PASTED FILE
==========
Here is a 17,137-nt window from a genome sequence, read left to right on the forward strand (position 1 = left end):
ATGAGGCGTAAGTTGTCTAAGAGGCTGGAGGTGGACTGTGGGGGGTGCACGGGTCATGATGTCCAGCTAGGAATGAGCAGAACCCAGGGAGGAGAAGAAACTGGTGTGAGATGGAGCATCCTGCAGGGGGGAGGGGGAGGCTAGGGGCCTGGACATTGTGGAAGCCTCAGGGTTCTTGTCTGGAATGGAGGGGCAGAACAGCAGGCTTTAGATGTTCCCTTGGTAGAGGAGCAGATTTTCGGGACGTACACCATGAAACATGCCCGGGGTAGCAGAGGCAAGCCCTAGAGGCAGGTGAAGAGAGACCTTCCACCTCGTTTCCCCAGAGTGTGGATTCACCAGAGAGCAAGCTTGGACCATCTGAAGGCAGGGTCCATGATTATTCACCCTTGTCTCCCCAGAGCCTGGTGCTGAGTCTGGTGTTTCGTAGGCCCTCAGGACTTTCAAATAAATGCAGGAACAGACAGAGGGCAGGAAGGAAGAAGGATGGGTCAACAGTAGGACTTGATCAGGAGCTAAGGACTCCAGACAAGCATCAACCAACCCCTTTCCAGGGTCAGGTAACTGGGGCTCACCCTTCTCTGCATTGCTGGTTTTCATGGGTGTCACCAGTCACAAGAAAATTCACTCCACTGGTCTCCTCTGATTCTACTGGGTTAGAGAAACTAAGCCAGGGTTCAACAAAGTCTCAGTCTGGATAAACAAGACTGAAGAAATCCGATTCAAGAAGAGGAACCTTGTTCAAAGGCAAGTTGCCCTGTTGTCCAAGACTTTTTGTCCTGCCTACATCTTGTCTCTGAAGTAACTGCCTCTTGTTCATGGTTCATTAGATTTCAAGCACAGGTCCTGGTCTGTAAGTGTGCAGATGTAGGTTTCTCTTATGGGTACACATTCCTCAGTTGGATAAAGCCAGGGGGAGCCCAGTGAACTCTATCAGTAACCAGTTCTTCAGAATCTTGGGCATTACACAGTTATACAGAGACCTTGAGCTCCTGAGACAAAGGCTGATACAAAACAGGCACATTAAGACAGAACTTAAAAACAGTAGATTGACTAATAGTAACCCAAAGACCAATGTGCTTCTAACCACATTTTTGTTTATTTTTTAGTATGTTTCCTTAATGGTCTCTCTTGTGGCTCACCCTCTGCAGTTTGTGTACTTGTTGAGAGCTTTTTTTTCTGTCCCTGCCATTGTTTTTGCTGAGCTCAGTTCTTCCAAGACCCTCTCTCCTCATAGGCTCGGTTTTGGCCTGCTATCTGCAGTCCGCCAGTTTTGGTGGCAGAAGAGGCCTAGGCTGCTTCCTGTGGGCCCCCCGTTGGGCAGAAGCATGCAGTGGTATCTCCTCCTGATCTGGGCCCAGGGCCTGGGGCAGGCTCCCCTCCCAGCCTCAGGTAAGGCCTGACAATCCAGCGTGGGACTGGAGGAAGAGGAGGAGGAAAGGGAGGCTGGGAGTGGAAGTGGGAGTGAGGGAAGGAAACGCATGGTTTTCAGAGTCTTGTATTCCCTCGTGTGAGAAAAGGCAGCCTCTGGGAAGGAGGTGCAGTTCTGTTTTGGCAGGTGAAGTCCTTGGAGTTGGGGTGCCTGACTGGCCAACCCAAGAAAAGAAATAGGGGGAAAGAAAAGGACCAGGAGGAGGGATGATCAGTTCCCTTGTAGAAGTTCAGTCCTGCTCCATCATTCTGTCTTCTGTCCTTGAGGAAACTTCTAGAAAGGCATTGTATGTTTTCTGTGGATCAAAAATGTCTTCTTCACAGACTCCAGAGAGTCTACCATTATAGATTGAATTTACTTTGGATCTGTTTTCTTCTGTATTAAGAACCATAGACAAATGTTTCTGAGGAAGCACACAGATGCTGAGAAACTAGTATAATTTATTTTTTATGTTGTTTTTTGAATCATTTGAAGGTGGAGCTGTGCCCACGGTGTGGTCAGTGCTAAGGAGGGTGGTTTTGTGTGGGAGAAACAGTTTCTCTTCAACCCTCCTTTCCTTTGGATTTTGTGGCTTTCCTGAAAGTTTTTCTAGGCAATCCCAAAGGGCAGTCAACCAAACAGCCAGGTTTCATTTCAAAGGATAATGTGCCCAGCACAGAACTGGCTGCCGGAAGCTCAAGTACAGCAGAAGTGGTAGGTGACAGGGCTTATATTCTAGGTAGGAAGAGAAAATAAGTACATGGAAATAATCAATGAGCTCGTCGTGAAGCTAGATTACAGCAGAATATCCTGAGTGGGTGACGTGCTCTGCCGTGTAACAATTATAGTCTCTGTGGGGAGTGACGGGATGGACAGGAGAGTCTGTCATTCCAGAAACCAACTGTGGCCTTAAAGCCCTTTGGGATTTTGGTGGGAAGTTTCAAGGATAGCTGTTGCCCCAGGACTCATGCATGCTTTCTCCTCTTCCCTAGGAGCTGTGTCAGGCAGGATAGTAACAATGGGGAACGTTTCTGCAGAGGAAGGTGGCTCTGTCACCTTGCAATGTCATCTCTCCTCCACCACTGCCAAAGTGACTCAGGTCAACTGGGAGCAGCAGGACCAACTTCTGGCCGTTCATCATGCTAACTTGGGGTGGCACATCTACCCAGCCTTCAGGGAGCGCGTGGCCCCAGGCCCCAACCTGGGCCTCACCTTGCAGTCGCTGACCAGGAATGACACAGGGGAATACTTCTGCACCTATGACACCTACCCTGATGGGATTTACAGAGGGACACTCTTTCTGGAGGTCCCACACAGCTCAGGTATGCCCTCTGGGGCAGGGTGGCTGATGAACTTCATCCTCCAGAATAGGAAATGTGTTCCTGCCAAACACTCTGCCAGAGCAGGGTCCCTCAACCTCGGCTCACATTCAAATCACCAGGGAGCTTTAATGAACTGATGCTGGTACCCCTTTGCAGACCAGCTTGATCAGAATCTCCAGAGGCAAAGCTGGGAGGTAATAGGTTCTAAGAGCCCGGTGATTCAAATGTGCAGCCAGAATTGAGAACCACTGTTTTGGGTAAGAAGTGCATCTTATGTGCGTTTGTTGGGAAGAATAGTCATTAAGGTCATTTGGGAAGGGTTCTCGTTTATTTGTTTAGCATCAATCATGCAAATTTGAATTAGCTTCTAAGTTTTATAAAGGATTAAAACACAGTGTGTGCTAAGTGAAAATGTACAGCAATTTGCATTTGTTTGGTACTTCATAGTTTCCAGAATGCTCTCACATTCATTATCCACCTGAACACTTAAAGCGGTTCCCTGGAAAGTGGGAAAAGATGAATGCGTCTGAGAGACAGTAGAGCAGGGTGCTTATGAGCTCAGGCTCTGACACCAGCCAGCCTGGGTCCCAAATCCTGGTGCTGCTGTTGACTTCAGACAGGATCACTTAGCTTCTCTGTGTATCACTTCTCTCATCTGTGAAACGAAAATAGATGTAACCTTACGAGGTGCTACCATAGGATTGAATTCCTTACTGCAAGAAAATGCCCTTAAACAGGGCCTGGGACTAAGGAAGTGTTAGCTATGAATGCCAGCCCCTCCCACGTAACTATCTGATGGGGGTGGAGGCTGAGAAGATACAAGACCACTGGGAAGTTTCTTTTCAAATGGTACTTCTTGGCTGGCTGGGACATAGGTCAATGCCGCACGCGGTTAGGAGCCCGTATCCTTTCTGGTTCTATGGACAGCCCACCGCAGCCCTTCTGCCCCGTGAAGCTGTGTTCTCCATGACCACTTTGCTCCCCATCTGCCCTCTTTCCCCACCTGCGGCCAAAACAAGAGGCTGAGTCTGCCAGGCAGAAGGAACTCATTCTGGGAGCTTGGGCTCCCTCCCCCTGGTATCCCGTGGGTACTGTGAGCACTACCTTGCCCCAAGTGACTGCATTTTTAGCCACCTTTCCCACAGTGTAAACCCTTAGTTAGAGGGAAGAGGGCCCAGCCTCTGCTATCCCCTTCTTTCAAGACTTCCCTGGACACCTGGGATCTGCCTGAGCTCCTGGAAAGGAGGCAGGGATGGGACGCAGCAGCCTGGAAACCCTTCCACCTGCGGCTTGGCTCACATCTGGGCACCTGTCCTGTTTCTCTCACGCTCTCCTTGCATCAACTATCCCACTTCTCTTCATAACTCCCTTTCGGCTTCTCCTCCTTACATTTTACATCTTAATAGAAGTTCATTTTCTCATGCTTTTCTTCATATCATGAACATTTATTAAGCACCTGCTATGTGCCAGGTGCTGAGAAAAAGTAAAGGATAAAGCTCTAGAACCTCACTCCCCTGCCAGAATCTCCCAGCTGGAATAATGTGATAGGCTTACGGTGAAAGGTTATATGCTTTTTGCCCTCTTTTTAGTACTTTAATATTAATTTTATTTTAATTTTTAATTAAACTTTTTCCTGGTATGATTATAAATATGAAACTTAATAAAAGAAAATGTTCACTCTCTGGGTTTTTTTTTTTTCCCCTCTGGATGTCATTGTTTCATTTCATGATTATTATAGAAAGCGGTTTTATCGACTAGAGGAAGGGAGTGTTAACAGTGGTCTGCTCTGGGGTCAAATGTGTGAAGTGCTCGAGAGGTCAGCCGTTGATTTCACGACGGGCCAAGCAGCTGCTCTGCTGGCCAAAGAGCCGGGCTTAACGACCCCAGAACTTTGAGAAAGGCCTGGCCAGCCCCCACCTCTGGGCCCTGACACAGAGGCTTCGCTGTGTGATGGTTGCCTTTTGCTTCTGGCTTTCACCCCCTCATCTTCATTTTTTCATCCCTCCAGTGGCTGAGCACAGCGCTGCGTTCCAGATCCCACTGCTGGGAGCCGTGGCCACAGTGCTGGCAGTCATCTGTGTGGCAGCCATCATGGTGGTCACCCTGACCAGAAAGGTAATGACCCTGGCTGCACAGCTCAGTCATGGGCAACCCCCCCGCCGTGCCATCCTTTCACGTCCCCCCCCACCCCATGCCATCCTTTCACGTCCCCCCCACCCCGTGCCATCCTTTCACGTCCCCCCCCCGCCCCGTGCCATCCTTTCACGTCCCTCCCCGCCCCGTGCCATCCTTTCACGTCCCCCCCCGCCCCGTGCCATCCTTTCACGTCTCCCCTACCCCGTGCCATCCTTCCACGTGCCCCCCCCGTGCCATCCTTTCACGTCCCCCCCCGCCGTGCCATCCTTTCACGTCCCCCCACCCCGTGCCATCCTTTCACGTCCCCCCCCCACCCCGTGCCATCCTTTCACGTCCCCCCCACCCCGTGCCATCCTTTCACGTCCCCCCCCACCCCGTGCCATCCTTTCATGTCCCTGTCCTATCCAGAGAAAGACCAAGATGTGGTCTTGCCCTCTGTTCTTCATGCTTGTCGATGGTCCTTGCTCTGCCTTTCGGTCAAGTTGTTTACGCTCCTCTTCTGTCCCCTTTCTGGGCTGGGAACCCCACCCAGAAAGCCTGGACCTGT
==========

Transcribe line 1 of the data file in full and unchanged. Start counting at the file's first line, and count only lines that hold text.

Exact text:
Here is a 17,137-nt window from a genome sequence, read left to right on the forward strand (position 1 = left end):